We understand that the world of allergen labelling can be daunting with lots of terms and legislation to understand. To make it easier for you, we’ve pulled together a list of key terms and definitions
Does not contain/made without:
The product does not contain the specific allergen as an ingredient and following risk assessment it has been determined, that the risk of cross contamination is remote and has been appropriately controlled. This is not a ‘free from’ claim.
A food allergy is a rapid and potentially serious response to a food by your immune system. It can trigger classic allergy symptoms such as a rash, wheezing and itching or in more serious cases, anaphylaxis, which can be life threatening.
Food intolerances are more common than food allergies. The symptoms of food intolerance tend to appear more slowly, often many hours after eating the problem food. Typical symptoms include bloating and stomach cramps.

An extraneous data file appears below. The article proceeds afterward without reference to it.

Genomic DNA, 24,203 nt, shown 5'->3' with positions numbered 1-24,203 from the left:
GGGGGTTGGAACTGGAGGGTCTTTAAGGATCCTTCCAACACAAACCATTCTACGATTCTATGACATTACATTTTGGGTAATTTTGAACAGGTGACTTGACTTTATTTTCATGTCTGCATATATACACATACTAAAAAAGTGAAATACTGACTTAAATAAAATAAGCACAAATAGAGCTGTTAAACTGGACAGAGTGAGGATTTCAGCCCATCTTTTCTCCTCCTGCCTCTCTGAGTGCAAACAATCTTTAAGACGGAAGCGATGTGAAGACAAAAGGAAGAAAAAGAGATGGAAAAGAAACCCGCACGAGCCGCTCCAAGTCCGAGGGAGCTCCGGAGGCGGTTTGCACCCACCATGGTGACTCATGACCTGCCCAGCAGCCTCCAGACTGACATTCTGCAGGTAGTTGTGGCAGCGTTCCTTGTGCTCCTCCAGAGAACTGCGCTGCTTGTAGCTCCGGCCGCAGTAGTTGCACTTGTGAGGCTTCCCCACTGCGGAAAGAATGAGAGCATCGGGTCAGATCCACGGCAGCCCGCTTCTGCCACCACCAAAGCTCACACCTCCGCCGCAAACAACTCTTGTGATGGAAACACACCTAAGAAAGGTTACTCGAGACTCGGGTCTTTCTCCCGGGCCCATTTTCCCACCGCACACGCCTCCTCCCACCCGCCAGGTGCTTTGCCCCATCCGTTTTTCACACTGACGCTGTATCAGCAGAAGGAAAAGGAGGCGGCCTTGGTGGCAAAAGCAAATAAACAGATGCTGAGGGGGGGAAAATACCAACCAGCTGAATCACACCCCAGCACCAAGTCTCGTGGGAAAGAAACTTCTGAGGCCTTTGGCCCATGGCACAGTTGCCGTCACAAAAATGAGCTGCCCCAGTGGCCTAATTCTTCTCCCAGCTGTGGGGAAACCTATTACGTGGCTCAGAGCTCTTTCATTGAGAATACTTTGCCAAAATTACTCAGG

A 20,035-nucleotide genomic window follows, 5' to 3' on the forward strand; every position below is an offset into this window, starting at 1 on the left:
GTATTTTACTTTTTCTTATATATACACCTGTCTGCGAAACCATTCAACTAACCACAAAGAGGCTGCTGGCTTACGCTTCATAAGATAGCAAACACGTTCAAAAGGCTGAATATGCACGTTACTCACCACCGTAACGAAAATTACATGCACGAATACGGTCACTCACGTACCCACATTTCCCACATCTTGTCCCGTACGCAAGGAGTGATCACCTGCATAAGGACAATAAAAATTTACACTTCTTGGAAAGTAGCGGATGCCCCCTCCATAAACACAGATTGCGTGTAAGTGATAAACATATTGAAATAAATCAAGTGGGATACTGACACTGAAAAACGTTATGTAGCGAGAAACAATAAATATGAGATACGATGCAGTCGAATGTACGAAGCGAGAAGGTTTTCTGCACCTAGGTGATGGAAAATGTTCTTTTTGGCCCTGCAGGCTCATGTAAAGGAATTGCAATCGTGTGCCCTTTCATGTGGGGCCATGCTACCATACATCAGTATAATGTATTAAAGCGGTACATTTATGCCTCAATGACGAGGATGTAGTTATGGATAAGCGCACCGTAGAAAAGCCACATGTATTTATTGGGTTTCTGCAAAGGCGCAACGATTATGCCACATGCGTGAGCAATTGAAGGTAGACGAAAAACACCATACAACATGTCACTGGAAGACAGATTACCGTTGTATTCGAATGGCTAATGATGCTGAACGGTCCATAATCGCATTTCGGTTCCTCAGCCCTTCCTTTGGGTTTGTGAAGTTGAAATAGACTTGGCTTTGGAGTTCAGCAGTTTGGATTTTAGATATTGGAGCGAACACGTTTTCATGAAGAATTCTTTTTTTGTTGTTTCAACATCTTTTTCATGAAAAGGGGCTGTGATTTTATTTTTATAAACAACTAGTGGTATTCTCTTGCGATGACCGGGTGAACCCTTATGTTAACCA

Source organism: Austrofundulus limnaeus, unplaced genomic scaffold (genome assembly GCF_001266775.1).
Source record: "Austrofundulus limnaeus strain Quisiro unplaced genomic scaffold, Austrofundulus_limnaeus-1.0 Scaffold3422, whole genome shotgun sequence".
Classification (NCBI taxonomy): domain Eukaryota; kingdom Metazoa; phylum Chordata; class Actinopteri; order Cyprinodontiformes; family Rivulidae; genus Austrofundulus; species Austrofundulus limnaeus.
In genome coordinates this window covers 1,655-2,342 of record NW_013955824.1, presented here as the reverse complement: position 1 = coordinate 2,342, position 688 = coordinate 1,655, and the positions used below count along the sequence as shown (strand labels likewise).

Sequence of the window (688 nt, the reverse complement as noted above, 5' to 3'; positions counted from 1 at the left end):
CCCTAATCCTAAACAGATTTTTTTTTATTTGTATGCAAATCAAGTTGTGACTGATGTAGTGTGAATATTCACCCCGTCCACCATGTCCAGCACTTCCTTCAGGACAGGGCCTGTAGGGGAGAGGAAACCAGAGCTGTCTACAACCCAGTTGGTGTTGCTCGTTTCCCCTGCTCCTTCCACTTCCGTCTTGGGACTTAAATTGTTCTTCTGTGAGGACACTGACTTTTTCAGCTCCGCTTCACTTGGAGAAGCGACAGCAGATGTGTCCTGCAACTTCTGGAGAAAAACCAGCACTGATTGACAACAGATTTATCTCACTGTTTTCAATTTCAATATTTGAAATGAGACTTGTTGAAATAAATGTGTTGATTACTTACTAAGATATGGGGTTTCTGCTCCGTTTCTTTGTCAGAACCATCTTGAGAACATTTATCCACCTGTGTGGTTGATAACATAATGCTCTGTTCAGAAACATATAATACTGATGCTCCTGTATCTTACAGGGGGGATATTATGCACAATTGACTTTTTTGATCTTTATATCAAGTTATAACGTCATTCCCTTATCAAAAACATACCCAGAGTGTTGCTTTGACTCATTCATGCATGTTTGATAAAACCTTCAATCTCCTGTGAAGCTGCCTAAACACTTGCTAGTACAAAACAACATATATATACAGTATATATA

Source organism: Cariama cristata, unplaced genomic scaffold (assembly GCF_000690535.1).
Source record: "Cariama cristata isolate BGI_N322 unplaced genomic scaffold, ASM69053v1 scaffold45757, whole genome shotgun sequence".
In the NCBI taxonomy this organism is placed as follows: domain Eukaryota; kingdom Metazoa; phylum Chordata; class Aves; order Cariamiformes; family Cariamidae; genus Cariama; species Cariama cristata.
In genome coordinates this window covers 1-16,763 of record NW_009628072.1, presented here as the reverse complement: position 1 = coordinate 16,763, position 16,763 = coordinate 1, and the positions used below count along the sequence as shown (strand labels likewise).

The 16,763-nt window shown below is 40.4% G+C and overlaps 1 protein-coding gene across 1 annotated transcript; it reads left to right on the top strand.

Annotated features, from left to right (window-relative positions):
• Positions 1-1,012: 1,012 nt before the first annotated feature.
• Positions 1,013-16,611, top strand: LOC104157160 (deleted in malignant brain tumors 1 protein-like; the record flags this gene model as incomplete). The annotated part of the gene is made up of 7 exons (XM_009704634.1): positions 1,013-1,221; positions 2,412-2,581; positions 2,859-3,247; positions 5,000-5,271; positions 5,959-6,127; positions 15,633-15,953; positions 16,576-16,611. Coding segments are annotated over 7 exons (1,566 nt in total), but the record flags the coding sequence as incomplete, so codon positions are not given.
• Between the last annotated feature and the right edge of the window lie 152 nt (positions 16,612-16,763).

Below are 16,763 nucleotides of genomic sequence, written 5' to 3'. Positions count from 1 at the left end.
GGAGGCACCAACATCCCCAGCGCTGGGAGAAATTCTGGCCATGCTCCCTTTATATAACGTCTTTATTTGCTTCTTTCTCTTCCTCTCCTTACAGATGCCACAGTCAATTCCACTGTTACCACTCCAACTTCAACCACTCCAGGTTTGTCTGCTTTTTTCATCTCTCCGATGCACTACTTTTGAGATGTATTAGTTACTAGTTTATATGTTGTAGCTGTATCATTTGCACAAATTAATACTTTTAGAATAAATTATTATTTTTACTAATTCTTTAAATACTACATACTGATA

Foods made without certain common allergenic foods, such as milk, egg or cereals containing gluten, made in a controlled environment which have been scientifically demonstrated to be below the analytical limit of detection of a testing method. This is an absolute claim and not the same as ‘does not contain’.
Allergen not contained as part of the recipe. However, following risk assessment there is a probable risk of cross-contamination and this is detailed on the product packaging. This includes ‘Made in a factory that also handles x allergen’ or similar statements.
Product contains stated allergen as part of the recipe or as a processing aid.